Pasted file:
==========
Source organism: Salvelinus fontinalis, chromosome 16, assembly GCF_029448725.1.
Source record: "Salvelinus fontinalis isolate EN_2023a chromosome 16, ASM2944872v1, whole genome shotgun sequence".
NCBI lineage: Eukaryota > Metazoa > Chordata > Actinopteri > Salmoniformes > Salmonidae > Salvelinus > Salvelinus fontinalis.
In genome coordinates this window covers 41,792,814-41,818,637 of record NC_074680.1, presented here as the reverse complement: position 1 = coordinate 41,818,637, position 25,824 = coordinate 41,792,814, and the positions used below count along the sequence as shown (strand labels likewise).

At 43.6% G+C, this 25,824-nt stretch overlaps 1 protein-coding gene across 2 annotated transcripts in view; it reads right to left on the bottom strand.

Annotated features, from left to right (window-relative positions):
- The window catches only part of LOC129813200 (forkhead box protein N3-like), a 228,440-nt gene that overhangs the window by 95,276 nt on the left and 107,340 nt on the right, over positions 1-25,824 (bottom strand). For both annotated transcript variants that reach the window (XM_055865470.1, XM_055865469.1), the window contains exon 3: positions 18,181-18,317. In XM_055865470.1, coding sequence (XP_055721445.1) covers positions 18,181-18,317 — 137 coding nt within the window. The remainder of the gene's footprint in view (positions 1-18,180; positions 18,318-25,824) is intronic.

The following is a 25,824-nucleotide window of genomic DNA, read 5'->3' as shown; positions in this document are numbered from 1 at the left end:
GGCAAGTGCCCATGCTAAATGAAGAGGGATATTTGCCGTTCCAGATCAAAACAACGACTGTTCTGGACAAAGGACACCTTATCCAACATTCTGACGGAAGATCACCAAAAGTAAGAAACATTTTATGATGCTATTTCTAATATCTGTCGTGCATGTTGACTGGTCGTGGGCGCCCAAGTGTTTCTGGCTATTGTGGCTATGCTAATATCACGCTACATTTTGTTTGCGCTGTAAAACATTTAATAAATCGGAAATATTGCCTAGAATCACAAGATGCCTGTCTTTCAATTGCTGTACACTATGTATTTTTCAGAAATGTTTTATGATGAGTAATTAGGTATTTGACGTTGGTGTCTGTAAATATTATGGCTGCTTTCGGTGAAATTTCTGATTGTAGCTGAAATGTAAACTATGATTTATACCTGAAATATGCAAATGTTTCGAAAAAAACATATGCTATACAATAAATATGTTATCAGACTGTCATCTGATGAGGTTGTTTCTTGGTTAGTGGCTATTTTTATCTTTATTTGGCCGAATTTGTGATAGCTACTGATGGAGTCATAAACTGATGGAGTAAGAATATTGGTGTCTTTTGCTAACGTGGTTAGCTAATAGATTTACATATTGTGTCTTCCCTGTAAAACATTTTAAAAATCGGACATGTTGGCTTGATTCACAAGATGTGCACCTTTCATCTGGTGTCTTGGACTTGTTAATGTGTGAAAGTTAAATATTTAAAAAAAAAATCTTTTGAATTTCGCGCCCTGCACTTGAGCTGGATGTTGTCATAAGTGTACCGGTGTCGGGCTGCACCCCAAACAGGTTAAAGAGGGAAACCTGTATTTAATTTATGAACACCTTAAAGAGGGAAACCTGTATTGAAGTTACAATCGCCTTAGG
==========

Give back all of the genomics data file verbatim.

Source organism: Salvelinus fontinalis, chromosome 16, assembly GCF_029448725.1.
Source record: "Salvelinus fontinalis isolate EN_2023a chromosome 16, ASM2944872v1, whole genome shotgun sequence".
NCBI lineage: Eukaryota > Metazoa > Chordata > Actinopteri > Salmoniformes > Salmonidae > Salvelinus > Salvelinus fontinalis.
In genome coordinates this window covers 41,792,814-41,818,637 of record NC_074680.1, presented here as the reverse complement: position 1 = coordinate 41,818,637, position 25,824 = coordinate 41,792,814, and the positions used below count along the sequence as shown (strand labels likewise).

At 43.6% G+C, this 25,824-nt stretch overlaps 1 protein-coding gene across 2 annotated transcripts in view; it reads right to left on the bottom strand.

Annotated features, from left to right (window-relative positions):
- The window catches only part of LOC129813200 (forkhead box protein N3-like), a 228,440-nt gene that overhangs the window by 95,276 nt on the left and 107,340 nt on the right, over positions 1-25,824 (bottom strand). For both annotated transcript variants that reach the window (XM_055865470.1, XM_055865469.1), the window contains exon 3: positions 18,181-18,317. In XM_055865470.1, coding sequence (XP_055721445.1) covers positions 18,181-18,317 — 137 coding nt within the window. The remainder of the gene's footprint in view (positions 1-18,180; positions 18,318-25,824) is intronic.

The following is a 25,824-nucleotide window of genomic DNA, read 5'->3' as shown; positions in this document are numbered from 1 at the left end:
GGCAAGTGCCCATGCTAAATGAAGAGGGATATTTGCCGTTCCAGATCAAAACAACGACTGTTCTGGACAAAGGACACCTTATCCAACATTCTGACGGAAGATCACCAAAAGTAAGAAACATTTTATGATGCTATTTCTAATATCTGTCGTGCATGTTGACTGGTCGTGGGCGCCCAAGTGTTTCTGGCTATTGTGGCTATGCTAATATCACGCTACATTTTGTTTGCGCTGTAAAACATTTAATAAATCGGAAATATTGCCTAGAATCACAAGATGCCTGTCTTTCAATTGCTGTACACTATGTATTTTTCAGAAATGTTTTATGATGAGTAATTAGGTATTTGACGTTGGTGTCTGTAAATATTATGGCTGCTTTCGGTGAAATTTCTGATTGTAGCTGAAATGTAAACTATGATTTATACCTGAAATATGCAAATGTTTCGAAAAAAACATATGCTATACAATAAATATGTTATCAGACTGTCATCTGATGAGGTTGTTTCTTGGTTAGTGGCTATTTTTATCTTTATTTGGCCGAATTTGTGATAGCTACTGATGGAGTCATAAACTGATGGAGTAAGAATATTGGTGTCTTTTGCTAACGTGGTTAGCTAATAGATTTACATATTGTGTCTTCCCTGTAAAACATTTTAAAAATCGGACATGTTGGCTTGATTCACAAGATGTGCACCTTTCATCTGGTGTCTTGGACTTGTTAATGTGTGAAAGTTAAATATTTAAAAAAAAAATCTTTTGAATTTCGCGCCCTGCACTTGAGCTGGATGTTGTCATAAGTGTACCGGTGTCGGGCTGCACCCCAAACAGGTTAAAGAGGGAAACCTGTATTTAATTTATGAACACCTTAAAGAGGGAAACCTGTATTGAAGTTACAATCGCCTTAGG